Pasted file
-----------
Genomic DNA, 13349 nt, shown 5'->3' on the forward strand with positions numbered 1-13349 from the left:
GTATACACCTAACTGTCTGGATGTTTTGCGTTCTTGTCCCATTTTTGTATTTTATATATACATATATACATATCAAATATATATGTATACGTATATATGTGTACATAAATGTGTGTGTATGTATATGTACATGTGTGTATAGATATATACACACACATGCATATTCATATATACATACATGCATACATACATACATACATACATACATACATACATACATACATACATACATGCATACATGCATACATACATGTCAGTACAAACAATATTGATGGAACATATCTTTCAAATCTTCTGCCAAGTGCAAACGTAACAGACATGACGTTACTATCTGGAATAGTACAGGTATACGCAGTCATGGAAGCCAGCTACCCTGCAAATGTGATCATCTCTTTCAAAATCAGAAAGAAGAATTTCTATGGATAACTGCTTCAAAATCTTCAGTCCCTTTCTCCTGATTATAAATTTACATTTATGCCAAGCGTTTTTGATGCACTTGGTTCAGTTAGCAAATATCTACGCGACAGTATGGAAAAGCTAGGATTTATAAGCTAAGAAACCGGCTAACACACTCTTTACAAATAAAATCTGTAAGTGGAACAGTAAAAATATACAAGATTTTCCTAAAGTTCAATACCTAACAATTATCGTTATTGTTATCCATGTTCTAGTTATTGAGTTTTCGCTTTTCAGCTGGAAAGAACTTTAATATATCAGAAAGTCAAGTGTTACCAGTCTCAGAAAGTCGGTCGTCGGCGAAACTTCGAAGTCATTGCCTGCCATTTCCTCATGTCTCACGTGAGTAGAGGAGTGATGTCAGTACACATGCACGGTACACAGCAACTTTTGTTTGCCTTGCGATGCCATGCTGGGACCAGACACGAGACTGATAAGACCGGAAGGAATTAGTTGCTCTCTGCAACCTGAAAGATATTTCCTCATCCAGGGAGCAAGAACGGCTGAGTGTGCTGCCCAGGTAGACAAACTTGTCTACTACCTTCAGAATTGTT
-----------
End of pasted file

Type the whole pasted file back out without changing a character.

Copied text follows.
Genomic DNA, 13349 nt, shown 5'->3' on the forward strand with positions numbered 1-13349 from the left:
GTATACACCTAACTGTCTGGATGTTTTGCGTTCTTGTCCCATTTTTGTATTTTATATATACATATATACATATCAAATATATATGTATACGTATATATGTGTACATAAATGTGTGTGTATGTATATGTACATGTGTGTATAGATATATACACACACATGCATATTCATATATACATACATGCATACATACATACATACATACATACATACATACATACATACATACATACATGCATACATGCATACATACATGTCAGTACAAACAATATTGATGGAACATATCTTTCAAATCTTCTGCCAAGTGCAAACGTAACAGACATGACGTTACTATCTGGAATAGTACAGGTATACGCAGTCATGGAAGCCAGCTACCCTGCAAATGTGATCATCTCTTTCAAAATCAGAAAGAAGAATTTCTATGGATAACTGCTTCAAAATCTTCAGTCCCTTTCTCCTGATTATAAATTTACATTTATGCCAAGCGTTTTTGATGCACTTGGTTCAGTTAGCAAATATCTACGCGACAGTATGGAAAAGCTAGGATTTATAAGCTAAGAAACCGGCTAACACACTCTTTACAAATAAAATCTGTAAGTGGAACAGTAAAAATATACAAGATTTTCCTAAAGTTCAATACCTAACAATTATCGTTATTGTTATCCATGTTCTAGTTATTGAGTTTTCGCTTTTCAGCTGGAAAGAACTTTAATATATCAGAAAGTCAAGTGTTACCAGTCTCAGAAAGTCGGTCGTCGGCGAAACTTCGAAGTCATTGCCTGCCATTTCCTCATGTCTCACGTGAGTAGAGGAGTGATGTCAGTACACATGCACGGTACACAGCAACTTTTGTTTGCCTTGCGATGCCATGCTGGGACCAGACACGAGACTGATAAGACCGGAAGGAATTAGTTGCTCTCTGCAACCTGAAAGATATTTCCTCATCCAGGGAGCAAGAACGGCTGAGTGTGCTGCCCAGGTAGACAAACTTGTCTACTACCTTCAGAATTGTT